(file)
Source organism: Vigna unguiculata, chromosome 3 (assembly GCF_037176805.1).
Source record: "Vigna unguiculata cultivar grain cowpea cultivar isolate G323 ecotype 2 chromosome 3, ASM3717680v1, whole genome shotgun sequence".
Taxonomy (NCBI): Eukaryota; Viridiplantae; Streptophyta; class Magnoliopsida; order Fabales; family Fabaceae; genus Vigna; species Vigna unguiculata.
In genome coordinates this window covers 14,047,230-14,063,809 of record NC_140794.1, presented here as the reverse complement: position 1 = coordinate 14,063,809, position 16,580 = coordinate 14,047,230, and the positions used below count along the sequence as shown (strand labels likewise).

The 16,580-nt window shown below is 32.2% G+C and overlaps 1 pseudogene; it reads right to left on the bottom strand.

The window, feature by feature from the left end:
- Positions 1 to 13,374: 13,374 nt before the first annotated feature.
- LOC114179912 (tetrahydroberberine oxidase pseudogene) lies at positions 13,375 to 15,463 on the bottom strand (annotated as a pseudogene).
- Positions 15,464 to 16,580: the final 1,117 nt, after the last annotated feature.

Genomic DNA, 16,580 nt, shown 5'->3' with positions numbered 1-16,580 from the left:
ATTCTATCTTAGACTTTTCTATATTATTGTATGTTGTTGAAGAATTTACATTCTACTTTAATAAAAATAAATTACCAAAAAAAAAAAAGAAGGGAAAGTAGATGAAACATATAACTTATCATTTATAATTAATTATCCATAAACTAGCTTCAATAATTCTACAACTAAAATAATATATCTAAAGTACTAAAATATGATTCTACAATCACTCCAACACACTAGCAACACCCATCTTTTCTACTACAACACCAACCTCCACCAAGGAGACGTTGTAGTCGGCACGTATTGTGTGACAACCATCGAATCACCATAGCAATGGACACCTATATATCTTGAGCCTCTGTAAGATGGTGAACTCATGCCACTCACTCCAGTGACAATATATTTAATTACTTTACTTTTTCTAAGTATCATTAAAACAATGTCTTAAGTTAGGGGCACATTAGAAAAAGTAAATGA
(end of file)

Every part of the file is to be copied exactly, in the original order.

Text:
Source organism: Vigna unguiculata, chromosome 3 (assembly GCF_037176805.1).
Source record: "Vigna unguiculata cultivar grain cowpea cultivar isolate G323 ecotype 2 chromosome 3, ASM3717680v1, whole genome shotgun sequence".
Taxonomy (NCBI): Eukaryota; Viridiplantae; Streptophyta; class Magnoliopsida; order Fabales; family Fabaceae; genus Vigna; species Vigna unguiculata.
In genome coordinates this window covers 14,047,230-14,063,809 of record NC_140794.1, presented here as the reverse complement: position 1 = coordinate 14,063,809, position 16,580 = coordinate 14,047,230, and the positions used below count along the sequence as shown (strand labels likewise).

The 16,580-nt window shown below is 32.2% G+C and overlaps 1 pseudogene; it reads right to left on the bottom strand.

The window, feature by feature from the left end:
- Positions 1 to 13,374: 13,374 nt before the first annotated feature.
- LOC114179912 (tetrahydroberberine oxidase pseudogene) lies at positions 13,375 to 15,463 on the bottom strand (annotated as a pseudogene).
- Positions 15,464 to 16,580: the final 1,117 nt, after the last annotated feature.

Genomic DNA, 16,580 nt, shown 5'->3' with positions numbered 1-16,580 from the left:
ATTCTATCTTAGACTTTTCTATATTATTGTATGTTGTTGAAGAATTTACATTCTACTTTAATAAAAATAAATTACCAAAAAAAAAAAAGAAGGGAAAGTAGATGAAACATATAACTTATCATTTATAATTAATTATCCATAAACTAGCTTCAATAATTCTACAACTAAAATAATATATCTAAAGTACTAAAATATGATTCTACAATCACTCCAACACACTAGCAACACCCATCTTTTCTACTACAACACCAACCTCCACCAAGGAGACGTTGTAGTCGGCACGTATTGTGTGACAACCATCGAATCACCATAGCAATGGACACCTATATATCTTGAGCCTCTGTAAGATGGTGAACTCATGCCACTCACTCCAGTGACAATATATTTAATTACTTTACTTTTTCTAAGTATCATTAAAACAATGTCTTAAGTTAGGGGCACATTAGAAAAAGTAAATGA